Only Opportunities

04/29/2022 11:47 AM By Lisa Anderson
Breaking Social Norms
Julian Sinisterra
Julian Sinisterra
Story & Photo by Lisa Anderson

Only Opportunities

Navy Veteran & Business Owner Declares, "No Problems Here!"

Julian Sinisterra is the owner and agent of Legacy Insurance Consultants, director and co-founder of the Hispanic Business Council (HBC), and board member and co-founder of VetNet in Ocala, but he is also a husband, father, son, and Navy veteran.

Born in Colombia and raised in Miami from the age of 10, Julian learned about the United States through the streets. “I really learned English defending myself on the playground, and through cartoons and Sesame Street®. I think my sister had it a lot tougher than I did. I came here young enough to adapt. She came when she was 15. That’s a critical age.”

Every summer, until he was about 16 years old, Julian would travel to Colombia to visit his relatives. “We are considered first generation immigrants. A lot of us have our foot in two different cultures. I was raised with the Colombian culture, but at the same time, I’m growing up in the U.S. culture.”

From Art to Military

Julian graduated high school at 17 and received offers of full-ride scholarships to several schools across the country. “I was originally an art major. People don’t really believe that, because my world is business and I love it. But my first love was always art.” But he and his best friends wanted to do something a little different before heading straight to college. His friends suggested the military. 

After convincing his parents, Julian joined the Navy and headed off to boot camp in Orlando. It was his first time outside of Miami or Colombia. “I joined in July [1992]. Mind-blown is an understatement. It was rough. I thought I was the shit because I [was] from a big city. Now, I’m surrounded by some grown-ass men. You know? I wasn’t the shit anymore. What they did back then, especially Army and Navy, they did a whole psychological and physical dressing down of a person. Then, they build you back up again in their image. Obviously, it was needed because of the positions you are going to be in. I was cognizant of that, even as it was happening, but I actually took to it. Not everybody takes to it, but it was a fit for me. I was looking for structure, discipline, [and] mentorship.”

Julian was sent to Virginia Beach and began his career as an airman. He worked his way up through the ranks and was doing quite well. He worked hard, played hard, deployed three times, and met his wife while they were both still in the service. Overall, he stayed for almost six years. “I was going to make it a career. Towards the end of my enlistment, there were a lot of changes that were happening. That’s where I really started getting a big taste of inequality—lack of diversity of the races within the armed forces—even from other minorities. It’s very easy to simplify a very complex issue. That’s what we tend to do nowadays. I was too young to really understand how complex of an issue it was, how I could get over it or navigate through that.”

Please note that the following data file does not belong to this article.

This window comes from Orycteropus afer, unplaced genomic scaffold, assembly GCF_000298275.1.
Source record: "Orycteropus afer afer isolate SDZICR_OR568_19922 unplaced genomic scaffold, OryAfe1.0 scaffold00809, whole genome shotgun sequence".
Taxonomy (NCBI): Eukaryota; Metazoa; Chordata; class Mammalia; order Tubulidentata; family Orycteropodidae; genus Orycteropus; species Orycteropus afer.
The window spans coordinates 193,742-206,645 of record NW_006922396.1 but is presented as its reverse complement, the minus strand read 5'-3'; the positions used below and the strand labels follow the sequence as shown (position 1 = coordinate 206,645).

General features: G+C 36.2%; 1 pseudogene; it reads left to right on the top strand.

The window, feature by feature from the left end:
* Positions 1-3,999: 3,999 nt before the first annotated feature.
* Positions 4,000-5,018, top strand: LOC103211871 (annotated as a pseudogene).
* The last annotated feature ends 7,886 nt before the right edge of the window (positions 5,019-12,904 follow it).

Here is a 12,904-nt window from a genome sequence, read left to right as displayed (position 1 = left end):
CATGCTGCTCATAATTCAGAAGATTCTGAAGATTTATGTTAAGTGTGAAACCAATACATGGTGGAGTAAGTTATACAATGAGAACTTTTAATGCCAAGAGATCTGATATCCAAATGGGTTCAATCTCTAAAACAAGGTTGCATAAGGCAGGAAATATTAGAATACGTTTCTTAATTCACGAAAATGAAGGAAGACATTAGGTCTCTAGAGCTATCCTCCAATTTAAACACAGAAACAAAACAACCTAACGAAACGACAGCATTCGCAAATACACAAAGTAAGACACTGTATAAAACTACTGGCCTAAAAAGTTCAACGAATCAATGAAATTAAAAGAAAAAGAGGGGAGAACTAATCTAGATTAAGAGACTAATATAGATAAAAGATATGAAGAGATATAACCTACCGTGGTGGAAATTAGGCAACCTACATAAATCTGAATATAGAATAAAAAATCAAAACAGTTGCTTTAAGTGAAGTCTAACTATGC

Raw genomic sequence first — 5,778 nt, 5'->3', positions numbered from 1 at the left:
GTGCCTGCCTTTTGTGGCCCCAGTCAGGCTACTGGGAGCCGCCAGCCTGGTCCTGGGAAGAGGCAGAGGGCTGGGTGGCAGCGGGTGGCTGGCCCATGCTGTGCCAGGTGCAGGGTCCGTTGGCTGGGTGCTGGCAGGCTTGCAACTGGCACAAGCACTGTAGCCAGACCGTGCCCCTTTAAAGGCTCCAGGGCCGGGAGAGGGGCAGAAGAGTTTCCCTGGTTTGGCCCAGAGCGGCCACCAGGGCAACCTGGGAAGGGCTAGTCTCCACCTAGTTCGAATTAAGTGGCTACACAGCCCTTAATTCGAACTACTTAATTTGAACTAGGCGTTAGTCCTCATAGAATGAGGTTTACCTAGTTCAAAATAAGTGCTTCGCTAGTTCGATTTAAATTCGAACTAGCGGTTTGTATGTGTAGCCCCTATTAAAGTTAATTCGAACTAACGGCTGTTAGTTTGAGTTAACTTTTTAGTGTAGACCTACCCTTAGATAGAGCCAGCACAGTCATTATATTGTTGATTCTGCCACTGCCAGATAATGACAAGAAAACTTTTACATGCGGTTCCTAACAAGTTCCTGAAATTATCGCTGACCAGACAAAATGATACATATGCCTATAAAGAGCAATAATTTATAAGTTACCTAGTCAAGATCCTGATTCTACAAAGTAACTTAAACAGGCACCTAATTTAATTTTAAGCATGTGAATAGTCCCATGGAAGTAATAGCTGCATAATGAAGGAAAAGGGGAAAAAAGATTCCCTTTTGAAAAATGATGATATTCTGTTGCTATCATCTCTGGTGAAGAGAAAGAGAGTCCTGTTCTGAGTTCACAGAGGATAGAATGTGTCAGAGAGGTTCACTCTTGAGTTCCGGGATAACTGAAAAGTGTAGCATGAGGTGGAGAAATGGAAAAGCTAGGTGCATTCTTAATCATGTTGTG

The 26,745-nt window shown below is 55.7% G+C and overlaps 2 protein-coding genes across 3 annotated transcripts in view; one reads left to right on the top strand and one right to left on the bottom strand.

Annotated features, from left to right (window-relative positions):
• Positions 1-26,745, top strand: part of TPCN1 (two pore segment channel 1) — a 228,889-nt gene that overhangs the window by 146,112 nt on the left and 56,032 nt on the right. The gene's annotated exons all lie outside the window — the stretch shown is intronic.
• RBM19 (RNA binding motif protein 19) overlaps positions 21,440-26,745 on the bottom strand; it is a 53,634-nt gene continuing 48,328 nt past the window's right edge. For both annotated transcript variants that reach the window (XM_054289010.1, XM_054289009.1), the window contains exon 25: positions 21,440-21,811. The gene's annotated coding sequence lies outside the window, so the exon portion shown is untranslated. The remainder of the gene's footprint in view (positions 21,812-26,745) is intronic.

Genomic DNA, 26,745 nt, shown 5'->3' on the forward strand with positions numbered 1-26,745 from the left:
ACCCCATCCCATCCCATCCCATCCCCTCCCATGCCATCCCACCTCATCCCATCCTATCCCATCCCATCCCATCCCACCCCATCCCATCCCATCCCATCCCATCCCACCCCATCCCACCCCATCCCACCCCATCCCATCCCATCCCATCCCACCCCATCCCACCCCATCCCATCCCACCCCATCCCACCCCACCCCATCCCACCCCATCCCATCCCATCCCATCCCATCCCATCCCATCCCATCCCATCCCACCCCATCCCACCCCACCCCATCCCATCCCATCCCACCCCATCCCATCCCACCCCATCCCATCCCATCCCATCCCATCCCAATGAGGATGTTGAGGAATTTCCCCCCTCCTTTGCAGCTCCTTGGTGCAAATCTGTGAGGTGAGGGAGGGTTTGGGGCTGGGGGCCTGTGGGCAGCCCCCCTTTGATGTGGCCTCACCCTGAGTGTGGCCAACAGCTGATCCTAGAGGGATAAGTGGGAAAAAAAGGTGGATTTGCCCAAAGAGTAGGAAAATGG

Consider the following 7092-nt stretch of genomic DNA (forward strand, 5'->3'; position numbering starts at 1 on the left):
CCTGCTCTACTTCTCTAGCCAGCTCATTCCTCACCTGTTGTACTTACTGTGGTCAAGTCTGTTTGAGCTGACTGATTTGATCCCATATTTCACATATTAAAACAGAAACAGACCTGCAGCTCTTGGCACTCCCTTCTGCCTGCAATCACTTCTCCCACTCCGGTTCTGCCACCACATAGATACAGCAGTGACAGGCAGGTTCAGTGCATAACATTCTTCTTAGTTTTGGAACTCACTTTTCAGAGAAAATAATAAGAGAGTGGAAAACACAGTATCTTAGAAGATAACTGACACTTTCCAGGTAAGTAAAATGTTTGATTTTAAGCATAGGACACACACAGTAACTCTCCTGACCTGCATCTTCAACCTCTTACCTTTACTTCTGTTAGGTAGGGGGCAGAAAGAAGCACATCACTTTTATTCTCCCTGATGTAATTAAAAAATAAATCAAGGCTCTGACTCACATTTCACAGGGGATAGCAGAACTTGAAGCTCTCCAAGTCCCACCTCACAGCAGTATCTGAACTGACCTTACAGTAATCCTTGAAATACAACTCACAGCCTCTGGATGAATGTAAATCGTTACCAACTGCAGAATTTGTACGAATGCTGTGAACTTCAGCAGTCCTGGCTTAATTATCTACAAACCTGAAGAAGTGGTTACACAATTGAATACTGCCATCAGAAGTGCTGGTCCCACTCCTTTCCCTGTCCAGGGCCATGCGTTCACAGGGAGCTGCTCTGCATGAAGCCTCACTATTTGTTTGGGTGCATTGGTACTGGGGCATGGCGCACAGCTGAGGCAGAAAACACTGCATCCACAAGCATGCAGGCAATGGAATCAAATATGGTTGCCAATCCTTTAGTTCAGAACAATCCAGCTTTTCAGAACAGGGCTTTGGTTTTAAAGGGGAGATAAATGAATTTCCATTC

The Navy wanted him to stay and even offered him a higher rank, but Julian had made up his mind. He wanted out. “In hindsight, I should have stayed in.”

Transitioning out was challenging for him. “You will never be a civilian again. Just like you will never be a soldier or sailor again. The proper term for that is actually a veteran. [It’s] a mixture between a soldier, an airman, or a sailor and a civilian. It has nothing to do with PTSD. That’s a whole separate issue.

“I was never in a combat situation, but my job was very dangerous. I saw people get killed.” One of the common hazards of serving on a carrier was personnel getting blown off the flight deck, 100 feet above the Atlantic. If they were pulled out of the water, they may or may not be alive.

Civilian Life

Back home in Miami, Julian took over the home. His parents had divorced, and his father had returned to Colombia. Julian went back to school, eventually shifting his major from art to business. He flourished in his career, but as his family grew, he made a shift to insurance. He moved to Ocala seven years ago.

Once again, Julian found himself needing to adjust to a new way of life. “I disconnected from the veteran community for a long time, [but] the challenges that [Ocala] was giving me, I found myself searching for some normalcy.”

He began by volunteering at Veterans Helping Veterans, where he met Chad Walker. Together, Julian and Chad saw a need for the veterans’ business community, and they founded VetNet. Chad serves as vice president.

“I have a real problem with people taking advantage of others. I don’t like to call them problems. I call them opportunities. I’m a big believer that words have a very powerful effect on yourself.”

Julian not only helps the veterans’ community with business education and figuring out how to work with opportunities, he also has the same mission within the small business and Hispanic communities through the Hispanic Business Council. “[I] give with no expectation of return.”
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